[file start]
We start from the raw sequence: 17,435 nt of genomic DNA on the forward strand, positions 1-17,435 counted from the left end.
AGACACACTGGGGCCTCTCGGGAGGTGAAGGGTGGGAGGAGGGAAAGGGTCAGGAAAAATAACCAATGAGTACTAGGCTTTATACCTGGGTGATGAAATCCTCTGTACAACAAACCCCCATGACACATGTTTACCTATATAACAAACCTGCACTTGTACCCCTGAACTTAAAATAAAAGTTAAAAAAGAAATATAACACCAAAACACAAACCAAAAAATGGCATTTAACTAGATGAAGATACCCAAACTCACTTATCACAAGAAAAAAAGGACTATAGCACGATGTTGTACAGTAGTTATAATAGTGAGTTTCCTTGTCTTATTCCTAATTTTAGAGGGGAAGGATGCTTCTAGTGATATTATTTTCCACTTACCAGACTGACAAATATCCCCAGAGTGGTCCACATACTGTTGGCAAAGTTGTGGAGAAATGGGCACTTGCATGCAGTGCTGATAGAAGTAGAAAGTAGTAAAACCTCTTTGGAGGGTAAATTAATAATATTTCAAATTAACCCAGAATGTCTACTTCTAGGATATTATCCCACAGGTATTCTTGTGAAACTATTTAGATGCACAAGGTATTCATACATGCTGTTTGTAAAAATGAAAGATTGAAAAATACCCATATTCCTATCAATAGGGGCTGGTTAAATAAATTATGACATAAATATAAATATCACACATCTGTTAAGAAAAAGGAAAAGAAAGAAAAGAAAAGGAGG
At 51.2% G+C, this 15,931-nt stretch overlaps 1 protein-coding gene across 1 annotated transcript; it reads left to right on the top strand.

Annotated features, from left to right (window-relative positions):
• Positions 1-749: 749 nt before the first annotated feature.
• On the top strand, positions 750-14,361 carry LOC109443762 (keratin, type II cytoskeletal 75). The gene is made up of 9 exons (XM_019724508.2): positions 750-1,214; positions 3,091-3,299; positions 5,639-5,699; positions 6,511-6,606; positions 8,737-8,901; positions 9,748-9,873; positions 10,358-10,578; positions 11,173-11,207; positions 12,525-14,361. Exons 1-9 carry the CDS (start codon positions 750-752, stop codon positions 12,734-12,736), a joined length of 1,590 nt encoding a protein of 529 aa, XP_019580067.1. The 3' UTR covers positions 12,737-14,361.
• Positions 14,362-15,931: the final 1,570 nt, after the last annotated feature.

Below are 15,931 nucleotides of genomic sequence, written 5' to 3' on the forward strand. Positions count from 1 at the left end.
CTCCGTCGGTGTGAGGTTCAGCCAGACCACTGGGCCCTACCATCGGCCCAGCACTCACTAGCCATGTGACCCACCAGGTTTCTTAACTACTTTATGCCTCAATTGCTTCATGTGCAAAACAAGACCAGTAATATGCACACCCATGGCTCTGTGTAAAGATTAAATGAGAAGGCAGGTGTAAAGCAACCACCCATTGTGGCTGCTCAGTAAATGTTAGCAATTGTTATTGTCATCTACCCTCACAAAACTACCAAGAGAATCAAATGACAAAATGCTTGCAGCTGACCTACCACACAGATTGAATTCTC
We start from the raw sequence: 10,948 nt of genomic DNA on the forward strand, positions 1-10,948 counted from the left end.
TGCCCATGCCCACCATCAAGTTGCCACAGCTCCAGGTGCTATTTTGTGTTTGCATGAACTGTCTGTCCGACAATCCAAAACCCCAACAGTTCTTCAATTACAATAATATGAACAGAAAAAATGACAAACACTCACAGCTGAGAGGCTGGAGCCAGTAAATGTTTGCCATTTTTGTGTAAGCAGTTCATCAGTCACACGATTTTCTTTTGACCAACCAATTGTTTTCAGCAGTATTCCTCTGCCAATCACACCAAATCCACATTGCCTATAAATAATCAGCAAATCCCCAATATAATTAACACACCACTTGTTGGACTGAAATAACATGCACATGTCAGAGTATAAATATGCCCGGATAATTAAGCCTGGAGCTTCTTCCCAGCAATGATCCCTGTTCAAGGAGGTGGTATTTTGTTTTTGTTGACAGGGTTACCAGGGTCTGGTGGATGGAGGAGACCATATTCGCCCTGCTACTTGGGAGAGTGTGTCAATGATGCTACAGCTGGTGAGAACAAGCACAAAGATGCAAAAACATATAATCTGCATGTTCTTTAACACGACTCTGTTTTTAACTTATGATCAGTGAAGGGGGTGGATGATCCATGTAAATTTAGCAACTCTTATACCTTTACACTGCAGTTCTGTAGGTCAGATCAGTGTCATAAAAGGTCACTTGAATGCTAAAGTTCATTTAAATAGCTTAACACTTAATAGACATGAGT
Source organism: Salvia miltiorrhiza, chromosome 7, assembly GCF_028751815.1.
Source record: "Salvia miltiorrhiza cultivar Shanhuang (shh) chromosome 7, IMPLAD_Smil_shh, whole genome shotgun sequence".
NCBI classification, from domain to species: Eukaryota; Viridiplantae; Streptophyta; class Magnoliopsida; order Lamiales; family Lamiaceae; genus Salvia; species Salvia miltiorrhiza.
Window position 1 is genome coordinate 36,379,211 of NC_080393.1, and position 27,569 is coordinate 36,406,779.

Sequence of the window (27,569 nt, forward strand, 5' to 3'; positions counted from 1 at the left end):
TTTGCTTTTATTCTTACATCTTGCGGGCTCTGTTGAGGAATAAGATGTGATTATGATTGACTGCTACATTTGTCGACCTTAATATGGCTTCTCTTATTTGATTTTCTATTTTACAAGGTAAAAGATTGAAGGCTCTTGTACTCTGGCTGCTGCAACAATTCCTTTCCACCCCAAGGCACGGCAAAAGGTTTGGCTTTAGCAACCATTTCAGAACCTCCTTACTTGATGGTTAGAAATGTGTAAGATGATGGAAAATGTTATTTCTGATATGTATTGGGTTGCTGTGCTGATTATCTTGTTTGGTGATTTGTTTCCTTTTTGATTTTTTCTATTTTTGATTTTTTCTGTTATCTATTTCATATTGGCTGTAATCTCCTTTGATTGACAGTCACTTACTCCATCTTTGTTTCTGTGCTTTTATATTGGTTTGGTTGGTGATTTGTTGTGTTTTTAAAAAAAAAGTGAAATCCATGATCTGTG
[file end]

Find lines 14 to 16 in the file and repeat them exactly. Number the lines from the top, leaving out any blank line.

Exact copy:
NCBI classification, from domain to species: Eukaryota; Viridiplantae; Streptophyta; class Magnoliopsida; order Lamiales; family Lamiaceae; genus Salvia; species Salvia miltiorrhiza.
Window position 1 is genome coordinate 36,379,211 of NC_080393.1, and position 27,569 is coordinate 36,406,779.

Sequence of the window (27,569 nt, forward strand, 5' to 3'; positions counted from 1 at the left end):